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Sep 06, 2007


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Peter Kirk

To put it another way, white Americans are maintaining their wealthy, or at least not poor, lifestyle by importing Hispanics to do the dirty and underpaid jobs for them.

Michael W. Kruse

Importing? Bad description of Samuelson's part. Last I checked millions of Mexicans a year cross into the US without being imported. Many pay “travel agents” to get them into the US. That is not importation.

Those dirty and underpaid American jobs are more appealing to them than their opportunities in Mexico. Why do you suppose that is?

Dave Holtz-Oxley

So the immigrants that have joined us without benefit of visa (II's for short) are numbered somewhere between 12 and 20 million, and only 3.2 million of them have been added to the ranks of the poor? Apparently a large number of them are living above that poverty line?

Another question I have would be this...... What is the poverty number for a household with 7-10 wage earners. That's the number of hispanics living in the house down the block. I would guess that splitting rent 8 ways for $1000/month probably doesn't require $20k per year.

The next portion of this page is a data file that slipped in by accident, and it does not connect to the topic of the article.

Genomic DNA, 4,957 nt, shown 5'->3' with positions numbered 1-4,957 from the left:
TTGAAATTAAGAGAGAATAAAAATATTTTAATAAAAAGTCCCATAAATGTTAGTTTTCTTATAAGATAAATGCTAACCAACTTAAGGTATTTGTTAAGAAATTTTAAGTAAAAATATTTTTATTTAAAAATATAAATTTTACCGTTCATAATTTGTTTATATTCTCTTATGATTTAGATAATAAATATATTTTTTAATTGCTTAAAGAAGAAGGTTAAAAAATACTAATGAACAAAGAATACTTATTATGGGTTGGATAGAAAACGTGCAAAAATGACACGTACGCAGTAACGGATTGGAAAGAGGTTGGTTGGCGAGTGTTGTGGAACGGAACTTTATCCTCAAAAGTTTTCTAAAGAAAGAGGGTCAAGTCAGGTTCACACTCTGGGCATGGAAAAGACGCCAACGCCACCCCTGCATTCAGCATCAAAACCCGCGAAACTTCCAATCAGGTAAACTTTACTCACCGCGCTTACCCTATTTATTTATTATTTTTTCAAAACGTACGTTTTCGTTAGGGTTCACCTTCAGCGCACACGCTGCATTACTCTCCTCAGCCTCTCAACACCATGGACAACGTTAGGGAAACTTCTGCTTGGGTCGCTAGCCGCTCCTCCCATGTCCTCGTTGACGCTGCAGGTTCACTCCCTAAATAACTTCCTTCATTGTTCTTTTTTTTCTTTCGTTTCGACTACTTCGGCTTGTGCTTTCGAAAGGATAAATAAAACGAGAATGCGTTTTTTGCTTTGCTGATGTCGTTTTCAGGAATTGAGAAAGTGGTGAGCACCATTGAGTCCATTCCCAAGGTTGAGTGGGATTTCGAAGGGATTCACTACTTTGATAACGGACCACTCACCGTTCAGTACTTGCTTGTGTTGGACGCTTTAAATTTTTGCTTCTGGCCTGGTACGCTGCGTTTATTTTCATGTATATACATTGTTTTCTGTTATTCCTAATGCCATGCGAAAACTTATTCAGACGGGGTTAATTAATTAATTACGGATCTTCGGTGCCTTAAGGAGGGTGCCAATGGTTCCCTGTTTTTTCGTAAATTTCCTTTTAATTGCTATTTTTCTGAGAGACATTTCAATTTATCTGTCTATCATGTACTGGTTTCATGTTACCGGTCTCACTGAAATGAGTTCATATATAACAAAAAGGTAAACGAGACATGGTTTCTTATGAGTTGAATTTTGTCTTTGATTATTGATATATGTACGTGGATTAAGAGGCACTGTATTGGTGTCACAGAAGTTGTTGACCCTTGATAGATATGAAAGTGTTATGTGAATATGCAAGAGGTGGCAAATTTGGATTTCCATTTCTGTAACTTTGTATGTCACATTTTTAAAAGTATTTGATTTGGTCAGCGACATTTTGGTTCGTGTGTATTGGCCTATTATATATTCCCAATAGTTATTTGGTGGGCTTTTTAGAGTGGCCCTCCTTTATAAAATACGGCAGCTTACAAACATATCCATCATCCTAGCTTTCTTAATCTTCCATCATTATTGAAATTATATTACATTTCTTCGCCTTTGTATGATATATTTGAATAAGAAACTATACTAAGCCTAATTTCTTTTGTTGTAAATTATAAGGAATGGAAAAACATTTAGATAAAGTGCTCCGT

Just a couple of thoughts.

Michael W. Kruse

"...only 3.2 million of them have been added to the ranks of the poor?"

At least the ones we know about.

I'm unclear in Samuelson's article if the poverty rate he refers to is always the household rate. The wording suggests that he could be moving back and forth between individual poverty and household poverty. If you have seven people each with poverty income living in one house they might not be a poverty "household" depending on how their counted. I don't know the answer here.

Dave Holtz-Oxley

Here is an article that seems to be addressing the same statistics that Samuelson refers to.

Response to poverty statistics

Some highlights(emphasis mine).....

Q: Is there any single reason why the “official poor” are poor?

A: If you look at the official poor, particularly at children who are officially in poverty, there are two main reasons for that. One is that their parents don’t work much. Typically in a year, poor families with children will have about 16 hours of adult work per week in the household. If you raised that so that you had just one adult working full time, 75 percent of those kids would immediately be raised out of poverty.